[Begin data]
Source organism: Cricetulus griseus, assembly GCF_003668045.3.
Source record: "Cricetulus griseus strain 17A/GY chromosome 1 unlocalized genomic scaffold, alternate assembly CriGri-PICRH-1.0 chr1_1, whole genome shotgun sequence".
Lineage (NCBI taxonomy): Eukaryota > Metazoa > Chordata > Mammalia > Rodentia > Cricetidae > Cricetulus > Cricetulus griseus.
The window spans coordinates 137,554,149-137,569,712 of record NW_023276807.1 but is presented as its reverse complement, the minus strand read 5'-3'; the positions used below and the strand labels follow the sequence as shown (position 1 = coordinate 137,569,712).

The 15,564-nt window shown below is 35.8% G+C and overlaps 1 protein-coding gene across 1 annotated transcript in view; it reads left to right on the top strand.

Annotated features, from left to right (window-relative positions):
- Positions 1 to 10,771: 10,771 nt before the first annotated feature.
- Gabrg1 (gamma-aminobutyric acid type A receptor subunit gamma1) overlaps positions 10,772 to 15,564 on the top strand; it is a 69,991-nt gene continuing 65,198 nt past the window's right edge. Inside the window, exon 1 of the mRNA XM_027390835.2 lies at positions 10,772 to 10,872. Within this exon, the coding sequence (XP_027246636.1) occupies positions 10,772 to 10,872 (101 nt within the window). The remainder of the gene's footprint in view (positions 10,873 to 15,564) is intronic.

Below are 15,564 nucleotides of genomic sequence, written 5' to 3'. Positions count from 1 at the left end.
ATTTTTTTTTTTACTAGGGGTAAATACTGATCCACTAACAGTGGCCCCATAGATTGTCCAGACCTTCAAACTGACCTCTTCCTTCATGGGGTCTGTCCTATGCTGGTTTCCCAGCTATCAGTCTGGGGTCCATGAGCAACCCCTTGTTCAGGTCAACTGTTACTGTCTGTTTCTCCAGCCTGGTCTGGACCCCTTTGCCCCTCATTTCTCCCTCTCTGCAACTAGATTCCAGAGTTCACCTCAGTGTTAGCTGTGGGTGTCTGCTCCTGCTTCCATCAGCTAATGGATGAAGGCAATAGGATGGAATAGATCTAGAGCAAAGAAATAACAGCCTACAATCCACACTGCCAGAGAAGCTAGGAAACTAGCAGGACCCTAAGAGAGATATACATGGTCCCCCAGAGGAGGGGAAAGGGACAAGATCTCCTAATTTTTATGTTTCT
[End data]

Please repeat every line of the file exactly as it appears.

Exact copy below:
Source organism: Cricetulus griseus, assembly GCF_003668045.3.
Source record: "Cricetulus griseus strain 17A/GY chromosome 1 unlocalized genomic scaffold, alternate assembly CriGri-PICRH-1.0 chr1_1, whole genome shotgun sequence".
Lineage (NCBI taxonomy): Eukaryota > Metazoa > Chordata > Mammalia > Rodentia > Cricetidae > Cricetulus > Cricetulus griseus.
The window spans coordinates 137,554,149-137,569,712 of record NW_023276807.1 but is presented as its reverse complement, the minus strand read 5'-3'; the positions used below and the strand labels follow the sequence as shown (position 1 = coordinate 137,569,712).

The 15,564-nt window shown below is 35.8% G+C and overlaps 1 protein-coding gene across 1 annotated transcript in view; it reads left to right on the top strand.

Annotated features, from left to right (window-relative positions):
- Positions 1 to 10,771: 10,771 nt before the first annotated feature.
- Gabrg1 (gamma-aminobutyric acid type A receptor subunit gamma1) overlaps positions 10,772 to 15,564 on the top strand; it is a 69,991-nt gene continuing 65,198 nt past the window's right edge. Inside the window, exon 1 of the mRNA XM_027390835.2 lies at positions 10,772 to 10,872. Within this exon, the coding sequence (XP_027246636.1) occupies positions 10,772 to 10,872 (101 nt within the window). The remainder of the gene's footprint in view (positions 10,873 to 15,564) is intronic.

Below are 15,564 nucleotides of genomic sequence, written 5' to 3'. Positions count from 1 at the left end.
ATTTTTTTTTTTACTAGGGGTAAATACTGATCCACTAACAGTGGCCCCATAGATTGTCCAGACCTTCAAACTGACCTCTTCCTTCATGGGGTCTGTCCTATGCTGGTTTCCCAGCTATCAGTCTGGGGTCCATGAGCAACCCCTTGTTCAGGTCAACTGTTACTGTCTGTTTCTCCAGCCTGGTCTGGACCCCTTTGCCCCTCATTTCTCCCTCTCTGCAACTAGATTCCAGAGTTCACCTCAGTGTTAGCTGTGGGTGTCTGCTCCTGCTTCCATCAGCTAATGGATGAAGGCAATAGGATGGAATAGATCTAGAGCAAAGAAATAACAGCCTACAATCCACACTGCCAGAGAAGCTAGGAAACTAGCAGGACCCTAAGAGAGATATACATGGTCCCCCAGAGGAGGGGAAAGGGACAAGATCTCCTAATTTTTATGTTTCT